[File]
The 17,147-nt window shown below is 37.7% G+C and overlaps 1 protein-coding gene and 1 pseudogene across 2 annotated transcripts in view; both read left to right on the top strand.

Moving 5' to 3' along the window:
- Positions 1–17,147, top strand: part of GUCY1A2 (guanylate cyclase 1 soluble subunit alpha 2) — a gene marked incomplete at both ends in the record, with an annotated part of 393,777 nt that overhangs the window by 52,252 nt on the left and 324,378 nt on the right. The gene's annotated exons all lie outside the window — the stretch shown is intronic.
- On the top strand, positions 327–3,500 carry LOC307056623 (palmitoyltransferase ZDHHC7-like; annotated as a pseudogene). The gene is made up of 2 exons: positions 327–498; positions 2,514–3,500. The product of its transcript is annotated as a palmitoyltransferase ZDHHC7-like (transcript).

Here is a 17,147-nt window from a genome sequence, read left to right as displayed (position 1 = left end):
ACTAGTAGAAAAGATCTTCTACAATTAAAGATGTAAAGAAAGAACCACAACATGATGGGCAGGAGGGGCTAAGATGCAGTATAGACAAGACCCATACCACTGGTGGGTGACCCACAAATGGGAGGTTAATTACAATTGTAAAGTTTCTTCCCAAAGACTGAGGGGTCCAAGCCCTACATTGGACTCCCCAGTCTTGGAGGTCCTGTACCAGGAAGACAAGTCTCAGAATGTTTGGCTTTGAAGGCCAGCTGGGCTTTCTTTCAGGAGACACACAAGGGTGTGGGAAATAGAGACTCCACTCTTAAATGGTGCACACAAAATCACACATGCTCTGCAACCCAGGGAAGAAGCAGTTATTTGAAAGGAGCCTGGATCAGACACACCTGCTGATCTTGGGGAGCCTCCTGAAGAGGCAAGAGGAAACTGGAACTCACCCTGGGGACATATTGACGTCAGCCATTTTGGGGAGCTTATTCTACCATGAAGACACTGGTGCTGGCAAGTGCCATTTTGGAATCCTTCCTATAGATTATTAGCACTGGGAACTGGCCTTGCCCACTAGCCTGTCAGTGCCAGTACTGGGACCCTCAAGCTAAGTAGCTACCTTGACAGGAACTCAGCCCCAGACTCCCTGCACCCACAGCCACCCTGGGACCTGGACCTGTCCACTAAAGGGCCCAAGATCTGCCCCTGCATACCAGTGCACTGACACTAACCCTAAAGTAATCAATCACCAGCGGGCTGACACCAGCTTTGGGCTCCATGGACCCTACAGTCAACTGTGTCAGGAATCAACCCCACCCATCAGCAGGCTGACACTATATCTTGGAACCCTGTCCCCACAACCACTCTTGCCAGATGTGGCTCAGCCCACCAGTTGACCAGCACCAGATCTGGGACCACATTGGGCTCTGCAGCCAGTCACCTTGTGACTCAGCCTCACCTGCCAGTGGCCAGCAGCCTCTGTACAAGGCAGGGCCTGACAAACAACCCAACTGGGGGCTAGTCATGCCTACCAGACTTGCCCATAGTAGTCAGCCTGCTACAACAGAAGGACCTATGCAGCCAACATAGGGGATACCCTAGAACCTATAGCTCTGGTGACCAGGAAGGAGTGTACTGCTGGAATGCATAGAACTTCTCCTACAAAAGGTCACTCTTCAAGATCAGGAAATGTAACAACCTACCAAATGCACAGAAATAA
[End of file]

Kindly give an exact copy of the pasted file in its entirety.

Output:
The 17,147-nt window shown below is 37.7% G+C and overlaps 1 protein-coding gene and 1 pseudogene across 2 annotated transcripts in view; both read left to right on the top strand.

Moving 5' to 3' along the window:
- Positions 1–17,147, top strand: part of GUCY1A2 (guanylate cyclase 1 soluble subunit alpha 2) — a gene marked incomplete at both ends in the record, with an annotated part of 393,777 nt that overhangs the window by 52,252 nt on the left and 324,378 nt on the right. The gene's annotated exons all lie outside the window — the stretch shown is intronic.
- On the top strand, positions 327–3,500 carry LOC307056623 (palmitoyltransferase ZDHHC7-like; annotated as a pseudogene). The gene is made up of 2 exons: positions 327–498; positions 2,514–3,500. The product of its transcript is annotated as a palmitoyltransferase ZDHHC7-like (transcript).

Here is a 17,147-nt window from a genome sequence, read left to right as displayed (position 1 = left end):
ACTAGTAGAAAAGATCTTCTACAATTAAAGATGTAAAGAAAGAACCACAACATGATGGGCAGGAGGGGCTAAGATGCAGTATAGACAAGACCCATACCACTGGTGGGTGACCCACAAATGGGAGGTTAATTACAATTGTAAAGTTTCTTCCCAAAGACTGAGGGGTCCAAGCCCTACATTGGACTCCCCAGTCTTGGAGGTCCTGTACCAGGAAGACAAGTCTCAGAATGTTTGGCTTTGAAGGCCAGCTGGGCTTTCTTTCAGGAGACACACAAGGGTGTGGGAAATAGAGACTCCACTCTTAAATGGTGCACACAAAATCACACATGCTCTGCAACCCAGGGAAGAAGCAGTTATTTGAAAGGAGCCTGGATCAGACACACCTGCTGATCTTGGGGAGCCTCCTGAAGAGGCAAGAGGAAACTGGAACTCACCCTGGGGACATATTGACGTCAGCCATTTTGGGGAGCTTATTCTACCATGAAGACACTGGTGCTGGCAAGTGCCATTTTGGAATCCTTCCTATAGATTATTAGCACTGGGAACTGGCCTTGCCCACTAGCCTGTCAGTGCCAGTACTGGGACCCTCAAGCTAAGTAGCTACCTTGACAGGAACTCAGCCCCAGACTCCCTGCACCCACAGCCACCCTGGGACCTGGACCTGTCCACTAAAGGGCCCAAGATCTGCCCCTGCATACCAGTGCACTGACACTAACCCTAAAGTAATCAATCACCAGCGGGCTGACACCAGCTTTGGGCTCCATGGACCCTACAGTCAACTGTGTCAGGAATCAACCCCACCCATCAGCAGGCTGACACTATATCTTGGAACCCTGTCCCCACAACCACTCTTGCCAGATGTGGCTCAGCCCACCAGTTGACCAGCACCAGATCTGGGACCACATTGGGCTCTGCAGCCAGTCACCTTGTGACTCAGCCTCACCTGCCAGTGGCCAGCAGCCTCTGTACAAGGCAGGGCCTGACAAACAACCCAACTGGGGGCTAGTCATGCCTACCAGACTTGCCCATAGTAGTCAGCCTGCTACAACAGAAGGACCTATGCAGCCAACATAGGGGATACCCTAGAACCTATAGCTCTGGTGACCAGGAAGGAGTGTACTGCTGGAATGCATAGAACTTCTCCTACAAAAGGTCACTCTTCAAGATCAGGAAATGTAACAACCTACCAAATGCACAGAAATAA